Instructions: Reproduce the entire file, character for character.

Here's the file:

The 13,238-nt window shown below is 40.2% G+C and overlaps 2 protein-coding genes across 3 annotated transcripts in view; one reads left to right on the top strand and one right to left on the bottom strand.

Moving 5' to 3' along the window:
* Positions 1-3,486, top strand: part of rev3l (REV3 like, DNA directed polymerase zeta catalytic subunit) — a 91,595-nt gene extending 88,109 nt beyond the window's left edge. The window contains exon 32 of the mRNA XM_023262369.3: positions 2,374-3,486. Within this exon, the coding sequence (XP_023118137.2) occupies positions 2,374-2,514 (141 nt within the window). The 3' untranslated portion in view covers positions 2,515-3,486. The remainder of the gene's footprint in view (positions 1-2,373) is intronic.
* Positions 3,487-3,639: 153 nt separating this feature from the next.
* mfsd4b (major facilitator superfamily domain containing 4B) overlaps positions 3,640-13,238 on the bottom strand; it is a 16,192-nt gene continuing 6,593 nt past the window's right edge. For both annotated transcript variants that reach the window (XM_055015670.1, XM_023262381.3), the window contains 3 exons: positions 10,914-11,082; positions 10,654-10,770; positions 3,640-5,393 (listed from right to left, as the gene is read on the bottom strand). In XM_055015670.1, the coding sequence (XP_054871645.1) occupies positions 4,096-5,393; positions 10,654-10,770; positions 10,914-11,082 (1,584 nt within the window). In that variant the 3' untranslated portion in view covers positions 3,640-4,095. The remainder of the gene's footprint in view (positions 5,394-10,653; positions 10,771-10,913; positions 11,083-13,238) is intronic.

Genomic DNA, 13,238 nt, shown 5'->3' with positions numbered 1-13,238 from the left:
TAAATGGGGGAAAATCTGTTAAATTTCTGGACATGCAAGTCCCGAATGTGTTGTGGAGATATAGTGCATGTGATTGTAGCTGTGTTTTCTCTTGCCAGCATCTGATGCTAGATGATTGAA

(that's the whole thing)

The 13,238-nt window shown below is 40.2% G+C and overlaps 2 protein-coding genes across 3 annotated transcripts in view; one reads left to right on the top strand and one right to left on the bottom strand.

Moving 5' to 3' along the window:
* Positions 1-3,486, top strand: part of rev3l (REV3 like, DNA directed polymerase zeta catalytic subunit) — a 91,595-nt gene extending 88,109 nt beyond the window's left edge. The window contains exon 32 of the mRNA XM_023262369.3: positions 2,374-3,486. Within this exon, the coding sequence (XP_023118137.2) occupies positions 2,374-2,514 (141 nt within the window). The 3' untranslated portion in view covers positions 2,515-3,486. The remainder of the gene's footprint in view (positions 1-2,373) is intronic.
* Positions 3,487-3,639: 153 nt separating this feature from the next.
* mfsd4b (major facilitator superfamily domain containing 4B) overlaps positions 3,640-13,238 on the bottom strand; it is a 16,192-nt gene continuing 6,593 nt past the window's right edge. For both annotated transcript variants that reach the window (XM_055015670.1, XM_023262381.3), the window contains 3 exons: positions 10,914-11,082; positions 10,654-10,770; positions 3,640-5,393 (listed from right to left, as the gene is read on the bottom strand). In XM_055015670.1, the coding sequence (XP_054871645.1) occupies positions 4,096-5,393; positions 10,654-10,770; positions 10,914-11,082 (1,584 nt within the window). In that variant the 3' untranslated portion in view covers positions 3,640-4,095. The remainder of the gene's footprint in view (positions 5,394-10,653; positions 10,771-10,913; positions 11,083-13,238) is intronic.

Genomic DNA, 13,238 nt, shown 5'->3' with positions numbered 1-13,238 from the left:
TAAATGGGGGAAAATCTGTTAAATTTCTGGACATGCAAGTCCCGAATGTGTTGTGGAGATATAGTGCATGTGATTGTAGCTGTGTTTTCTCTTGCCAGCATCTGATGCTAGATGATTGAA